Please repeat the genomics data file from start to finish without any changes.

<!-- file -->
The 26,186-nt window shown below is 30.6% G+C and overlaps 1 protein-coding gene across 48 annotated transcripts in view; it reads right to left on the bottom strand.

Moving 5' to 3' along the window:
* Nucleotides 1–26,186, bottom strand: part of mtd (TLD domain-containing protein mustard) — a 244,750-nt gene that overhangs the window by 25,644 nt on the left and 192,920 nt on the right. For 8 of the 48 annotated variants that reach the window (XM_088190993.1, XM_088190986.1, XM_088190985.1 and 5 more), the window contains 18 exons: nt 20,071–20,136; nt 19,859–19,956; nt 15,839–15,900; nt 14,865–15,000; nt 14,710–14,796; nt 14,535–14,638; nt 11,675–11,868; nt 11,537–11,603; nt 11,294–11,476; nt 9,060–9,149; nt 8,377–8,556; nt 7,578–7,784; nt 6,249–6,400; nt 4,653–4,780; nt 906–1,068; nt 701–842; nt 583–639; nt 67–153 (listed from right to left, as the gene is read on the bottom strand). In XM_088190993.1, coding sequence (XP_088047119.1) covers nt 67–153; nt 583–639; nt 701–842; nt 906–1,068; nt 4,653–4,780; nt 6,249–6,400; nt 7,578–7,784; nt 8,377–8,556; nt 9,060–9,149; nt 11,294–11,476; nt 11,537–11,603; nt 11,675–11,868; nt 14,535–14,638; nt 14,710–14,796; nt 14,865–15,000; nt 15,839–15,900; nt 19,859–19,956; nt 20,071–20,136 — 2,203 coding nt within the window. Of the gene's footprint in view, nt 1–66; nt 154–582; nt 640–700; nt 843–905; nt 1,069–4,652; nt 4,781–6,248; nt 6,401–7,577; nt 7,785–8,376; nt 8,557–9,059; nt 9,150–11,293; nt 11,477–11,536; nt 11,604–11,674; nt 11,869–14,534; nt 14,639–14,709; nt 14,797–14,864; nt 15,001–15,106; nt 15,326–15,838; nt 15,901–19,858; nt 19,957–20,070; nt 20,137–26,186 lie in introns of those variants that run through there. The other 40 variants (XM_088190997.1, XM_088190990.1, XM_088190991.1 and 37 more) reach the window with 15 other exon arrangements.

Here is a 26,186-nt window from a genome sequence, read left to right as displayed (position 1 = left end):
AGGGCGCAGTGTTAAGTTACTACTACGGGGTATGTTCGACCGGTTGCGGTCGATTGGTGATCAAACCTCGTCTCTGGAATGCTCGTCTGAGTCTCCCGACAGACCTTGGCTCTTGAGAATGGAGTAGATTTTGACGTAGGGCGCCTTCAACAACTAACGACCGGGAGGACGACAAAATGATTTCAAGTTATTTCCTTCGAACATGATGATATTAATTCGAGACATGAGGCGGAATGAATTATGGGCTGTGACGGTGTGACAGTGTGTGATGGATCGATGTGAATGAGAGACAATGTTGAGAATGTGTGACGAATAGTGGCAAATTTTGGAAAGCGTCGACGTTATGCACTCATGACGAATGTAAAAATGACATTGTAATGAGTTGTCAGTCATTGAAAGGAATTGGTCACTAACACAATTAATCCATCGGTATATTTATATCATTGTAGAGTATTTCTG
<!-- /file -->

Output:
The 26,186-nt window shown below is 30.6% G+C and overlaps 1 protein-coding gene across 48 annotated transcripts in view; it reads right to left on the bottom strand.

Moving 5' to 3' along the window:
* Nucleotides 1–26,186, bottom strand: part of mtd (TLD domain-containing protein mustard) — a 244,750-nt gene that overhangs the window by 25,644 nt on the left and 192,920 nt on the right. For 8 of the 48 annotated variants that reach the window (XM_088190993.1, XM_088190986.1, XM_088190985.1 and 5 more), the window contains 18 exons: nt 20,071–20,136; nt 19,859–19,956; nt 15,839–15,900; nt 14,865–15,000; nt 14,710–14,796; nt 14,535–14,638; nt 11,675–11,868; nt 11,537–11,603; nt 11,294–11,476; nt 9,060–9,149; nt 8,377–8,556; nt 7,578–7,784; nt 6,249–6,400; nt 4,653–4,780; nt 906–1,068; nt 701–842; nt 583–639; nt 67–153 (listed from right to left, as the gene is read on the bottom strand). In XM_088190993.1, coding sequence (XP_088047119.1) covers nt 67–153; nt 583–639; nt 701–842; nt 906–1,068; nt 4,653–4,780; nt 6,249–6,400; nt 7,578–7,784; nt 8,377–8,556; nt 9,060–9,149; nt 11,294–11,476; nt 11,537–11,603; nt 11,675–11,868; nt 14,535–14,638; nt 14,710–14,796; nt 14,865–15,000; nt 15,839–15,900; nt 19,859–19,956; nt 20,071–20,136 — 2,203 coding nt within the window. Of the gene's footprint in view, nt 1–66; nt 154–582; nt 640–700; nt 843–905; nt 1,069–4,652; nt 4,781–6,248; nt 6,401–7,577; nt 7,785–8,376; nt 8,557–9,059; nt 9,150–11,293; nt 11,477–11,536; nt 11,604–11,674; nt 11,869–14,534; nt 14,639–14,709; nt 14,797–14,864; nt 15,001–15,106; nt 15,326–15,838; nt 15,901–19,858; nt 19,957–20,070; nt 20,137–26,186 lie in introns of those variants that run through there. The other 40 variants (XM_088190997.1, XM_088190990.1, XM_088190991.1 and 37 more) reach the window with 15 other exon arrangements.

Here is a 26,186-nt window from a genome sequence, read left to right as displayed (position 1 = left end):
AGGGCGCAGTGTTAAGTTACTACTACGGGGTATGTTCGACCGGTTGCGGTCGATTGGTGATCAAACCTCGTCTCTGGAATGCTCGTCTGAGTCTCCCGACAGACCTTGGCTCTTGAGAATGGAGTAGATTTTGACGTAGGGCGCCTTCAACAACTAACGACCGGGAGGACGACAAAATGATTTCAAGTTATTTCCTTCGAACATGATGATATTAATTCGAGACATGAGGCGGAATGAATTATGGGCTGTGACGGTGTGACAGTGTGTGATGGATCGATGTGAATGAGAGACAATGTTGAGAATGTGTGACGAATAGTGGCAAATTTTGGAAAGCGTCGACGTTATGCACTCATGACGAATGTAAAAATGACATTGTAATGAGTTGTCAGTCATTGAAAGGAATTGGTCACTAACACAATTAATCCATCGGTATATTTATATCATTGTAGAGTATTTCTG